The All Blacks haven’t endured three consecutive defeats this century, not since 1998 in fact.

The Pumas shocked the All Blacks at Parramatta. (Photo by Speed Media/Icon Sportswire via Getty Images)

If they do again, the Pumas will be in the box seat to claim their most significant trophy ever entering the final match of the tournament against the Wallabies on Saturday week.

On the flip side, the All Blacks can secure the Tri Nations with a bonus-point victory – by out-scoring the Pumas by three tries or more.

“Everyone in the squad is hurting but a lot of us that went out and played (in the historic loss to Argentina), get the opportunity to right some wrongs, put some pride back in the jersey, is good for us so let’s take it,” Cane said on Friday.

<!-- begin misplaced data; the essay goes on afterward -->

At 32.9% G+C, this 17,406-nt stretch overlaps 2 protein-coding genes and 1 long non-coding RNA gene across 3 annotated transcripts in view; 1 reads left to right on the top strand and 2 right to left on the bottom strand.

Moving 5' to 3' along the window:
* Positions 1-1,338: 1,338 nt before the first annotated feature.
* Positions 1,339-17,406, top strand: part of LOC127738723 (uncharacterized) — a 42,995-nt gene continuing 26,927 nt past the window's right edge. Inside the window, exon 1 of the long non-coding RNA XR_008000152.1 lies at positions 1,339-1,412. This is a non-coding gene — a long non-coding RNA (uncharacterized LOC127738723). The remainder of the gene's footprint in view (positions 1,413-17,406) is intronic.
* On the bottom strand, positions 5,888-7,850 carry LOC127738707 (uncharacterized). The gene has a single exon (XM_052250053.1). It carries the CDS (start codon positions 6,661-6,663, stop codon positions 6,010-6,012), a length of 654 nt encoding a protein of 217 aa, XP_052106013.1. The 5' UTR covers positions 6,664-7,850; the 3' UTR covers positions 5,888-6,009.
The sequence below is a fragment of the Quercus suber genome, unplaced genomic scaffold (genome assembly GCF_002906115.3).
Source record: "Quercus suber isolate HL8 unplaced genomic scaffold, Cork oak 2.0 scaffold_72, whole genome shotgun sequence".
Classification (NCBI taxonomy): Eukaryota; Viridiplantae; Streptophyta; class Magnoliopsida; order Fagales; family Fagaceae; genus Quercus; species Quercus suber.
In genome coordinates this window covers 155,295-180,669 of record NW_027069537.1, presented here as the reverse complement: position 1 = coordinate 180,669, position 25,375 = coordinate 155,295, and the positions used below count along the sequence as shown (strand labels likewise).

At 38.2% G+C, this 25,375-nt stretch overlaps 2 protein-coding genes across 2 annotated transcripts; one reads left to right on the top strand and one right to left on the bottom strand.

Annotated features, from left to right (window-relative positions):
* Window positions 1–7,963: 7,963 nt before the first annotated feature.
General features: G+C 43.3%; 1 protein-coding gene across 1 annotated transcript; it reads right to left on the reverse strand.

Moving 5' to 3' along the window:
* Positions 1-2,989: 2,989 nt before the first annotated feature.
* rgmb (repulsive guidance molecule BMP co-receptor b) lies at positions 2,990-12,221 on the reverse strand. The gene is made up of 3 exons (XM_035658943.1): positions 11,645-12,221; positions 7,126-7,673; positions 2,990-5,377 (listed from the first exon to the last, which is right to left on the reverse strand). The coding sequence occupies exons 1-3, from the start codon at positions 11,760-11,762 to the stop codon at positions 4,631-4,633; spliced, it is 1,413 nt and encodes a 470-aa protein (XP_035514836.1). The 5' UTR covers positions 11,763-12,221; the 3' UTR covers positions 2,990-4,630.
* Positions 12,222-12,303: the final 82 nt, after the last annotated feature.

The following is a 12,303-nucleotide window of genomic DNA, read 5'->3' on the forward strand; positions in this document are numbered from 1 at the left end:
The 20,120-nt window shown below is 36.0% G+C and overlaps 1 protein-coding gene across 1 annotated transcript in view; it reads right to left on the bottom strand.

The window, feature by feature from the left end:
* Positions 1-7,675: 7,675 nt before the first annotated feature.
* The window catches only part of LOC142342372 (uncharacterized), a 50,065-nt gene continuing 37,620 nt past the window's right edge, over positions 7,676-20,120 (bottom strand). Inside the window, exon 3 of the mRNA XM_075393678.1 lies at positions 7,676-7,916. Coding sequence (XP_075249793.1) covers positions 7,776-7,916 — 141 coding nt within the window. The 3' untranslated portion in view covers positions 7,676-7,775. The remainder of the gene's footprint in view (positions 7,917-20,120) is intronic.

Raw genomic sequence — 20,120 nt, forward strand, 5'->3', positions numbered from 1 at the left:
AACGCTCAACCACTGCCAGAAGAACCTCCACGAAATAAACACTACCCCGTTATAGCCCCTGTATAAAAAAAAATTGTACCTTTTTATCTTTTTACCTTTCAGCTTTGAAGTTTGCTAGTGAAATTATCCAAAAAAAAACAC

A win for the unbeaten Pumas would leave the South Americans needing only a bonus point, from a loss of seven points or less to the Wallabies, to claim the trophy.

And Cane has no doubt the passionate and inspired underdogs will be extra motivated following the death this week of Argentine legend Diego Maradona.

“He’s one of the all-time greats, if not the greatest. He was the footballer of the century I’ve been told,” Cane said.

“Knowing the Argentinian people, he’s viewed as a God-like figure over there. It’s always sad when a great sportsman or woman passes away, so I’m sure it’ll be a bit of a driving factor for them.”